One of the largest Mycenaean tombs was brought into light this summer, on a mountainside in central Greece. It is a major archaeological discovery, which will shed new light on Mycenaean funeral practices.
The monumental chamber tomb dating back to the 14th century BC, is accessed through a 20 metre long rock-cut passageway. But it’s the partial collapse of the original chamber roof that has been most helpful in preserving the burial.
This burial is very important. It is unique because it wasn’t looted or disturbed. It contains all the grave gifts of the dead person, placed alongside his remains. All these help us understand that he was a male, someone rich, from the upper echelons of the local society and palace.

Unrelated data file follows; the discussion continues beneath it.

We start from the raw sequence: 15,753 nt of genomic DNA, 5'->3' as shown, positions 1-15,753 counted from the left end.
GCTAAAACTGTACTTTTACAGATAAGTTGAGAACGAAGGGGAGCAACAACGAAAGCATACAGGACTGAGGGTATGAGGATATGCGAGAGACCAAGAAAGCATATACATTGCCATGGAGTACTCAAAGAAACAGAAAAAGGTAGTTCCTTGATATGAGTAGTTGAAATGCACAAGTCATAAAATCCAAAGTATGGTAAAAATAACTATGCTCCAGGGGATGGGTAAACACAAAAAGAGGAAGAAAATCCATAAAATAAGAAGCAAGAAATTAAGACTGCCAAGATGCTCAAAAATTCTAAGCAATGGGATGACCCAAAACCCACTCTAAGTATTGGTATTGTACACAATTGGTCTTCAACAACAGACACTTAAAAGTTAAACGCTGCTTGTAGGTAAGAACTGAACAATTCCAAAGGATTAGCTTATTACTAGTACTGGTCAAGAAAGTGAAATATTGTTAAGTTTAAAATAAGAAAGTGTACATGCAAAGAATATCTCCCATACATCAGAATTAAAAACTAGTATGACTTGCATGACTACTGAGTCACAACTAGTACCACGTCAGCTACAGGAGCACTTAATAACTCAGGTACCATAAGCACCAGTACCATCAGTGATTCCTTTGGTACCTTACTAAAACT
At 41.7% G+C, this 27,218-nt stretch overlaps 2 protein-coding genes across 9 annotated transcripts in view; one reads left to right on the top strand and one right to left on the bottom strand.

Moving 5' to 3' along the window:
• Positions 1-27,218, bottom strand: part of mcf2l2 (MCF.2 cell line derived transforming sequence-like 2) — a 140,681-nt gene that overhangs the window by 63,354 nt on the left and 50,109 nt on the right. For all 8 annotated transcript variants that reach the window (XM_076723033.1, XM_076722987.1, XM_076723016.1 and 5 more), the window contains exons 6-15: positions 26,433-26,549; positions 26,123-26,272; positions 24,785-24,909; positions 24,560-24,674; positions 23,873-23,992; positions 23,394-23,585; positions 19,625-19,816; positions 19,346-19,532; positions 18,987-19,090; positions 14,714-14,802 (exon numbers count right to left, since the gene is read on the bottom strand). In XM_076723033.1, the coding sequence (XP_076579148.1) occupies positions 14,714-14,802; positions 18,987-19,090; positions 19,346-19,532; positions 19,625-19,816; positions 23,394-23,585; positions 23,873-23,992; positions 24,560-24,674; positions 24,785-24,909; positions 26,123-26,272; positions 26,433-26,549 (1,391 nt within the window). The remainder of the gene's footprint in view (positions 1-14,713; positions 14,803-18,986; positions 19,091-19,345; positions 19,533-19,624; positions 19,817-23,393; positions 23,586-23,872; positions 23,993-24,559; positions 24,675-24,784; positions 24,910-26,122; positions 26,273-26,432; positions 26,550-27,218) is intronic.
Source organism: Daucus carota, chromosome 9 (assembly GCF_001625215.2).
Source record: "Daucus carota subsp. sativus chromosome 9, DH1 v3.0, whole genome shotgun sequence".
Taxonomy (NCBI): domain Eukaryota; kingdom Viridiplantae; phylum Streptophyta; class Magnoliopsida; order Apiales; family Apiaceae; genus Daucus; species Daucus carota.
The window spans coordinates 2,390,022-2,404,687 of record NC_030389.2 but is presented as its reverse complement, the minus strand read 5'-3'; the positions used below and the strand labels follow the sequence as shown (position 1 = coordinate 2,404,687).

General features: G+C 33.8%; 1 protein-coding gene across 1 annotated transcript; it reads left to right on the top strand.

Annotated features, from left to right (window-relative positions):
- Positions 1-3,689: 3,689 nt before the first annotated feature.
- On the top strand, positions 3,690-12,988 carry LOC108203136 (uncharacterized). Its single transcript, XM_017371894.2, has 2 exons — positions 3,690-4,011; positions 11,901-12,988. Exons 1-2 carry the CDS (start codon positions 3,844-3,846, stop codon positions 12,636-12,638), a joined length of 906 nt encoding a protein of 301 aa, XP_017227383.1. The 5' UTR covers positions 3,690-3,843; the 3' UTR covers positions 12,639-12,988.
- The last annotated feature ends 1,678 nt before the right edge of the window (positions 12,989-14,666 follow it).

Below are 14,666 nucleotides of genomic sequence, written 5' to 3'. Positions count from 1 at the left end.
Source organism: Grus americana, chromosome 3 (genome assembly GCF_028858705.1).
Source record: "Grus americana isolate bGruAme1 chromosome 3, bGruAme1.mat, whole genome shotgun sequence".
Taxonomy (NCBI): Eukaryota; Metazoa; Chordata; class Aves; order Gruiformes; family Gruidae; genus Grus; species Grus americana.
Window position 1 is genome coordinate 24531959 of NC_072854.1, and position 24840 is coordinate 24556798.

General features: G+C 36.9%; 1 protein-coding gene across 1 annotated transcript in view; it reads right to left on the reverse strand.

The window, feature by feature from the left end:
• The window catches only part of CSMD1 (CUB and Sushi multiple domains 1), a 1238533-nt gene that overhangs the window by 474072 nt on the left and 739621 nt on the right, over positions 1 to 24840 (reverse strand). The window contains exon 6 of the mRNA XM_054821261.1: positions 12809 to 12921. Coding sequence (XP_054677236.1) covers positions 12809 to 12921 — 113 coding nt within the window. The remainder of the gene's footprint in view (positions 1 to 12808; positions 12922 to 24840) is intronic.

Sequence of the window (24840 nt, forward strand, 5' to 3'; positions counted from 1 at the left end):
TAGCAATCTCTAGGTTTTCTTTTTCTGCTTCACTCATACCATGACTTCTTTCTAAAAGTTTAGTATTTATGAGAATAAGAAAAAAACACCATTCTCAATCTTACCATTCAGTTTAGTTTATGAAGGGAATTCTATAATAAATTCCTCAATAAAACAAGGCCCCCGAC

The dead man in the tomb was thought to be 40 or 50 years old and was buried alongside clay vessels, horse bits, arrows, pins, jewelry, combs, a sealstone and a signet ring.
The wealthy person came from the nearby Orchomenos. Orchomenos and Thebes were two of the most important centers of the Mycenaean period. Exhibits and grave gifts from other tombs in the area (Boeotia) are displayed in the archaeological museum of Thebes.
The discovery is the result of the cooperation between the Greek Ministry of Culture and British School at Athens-University of Cambridge. The objects discovered will now be taken to be studied to see if any more secrets of the past can be revealed discovered.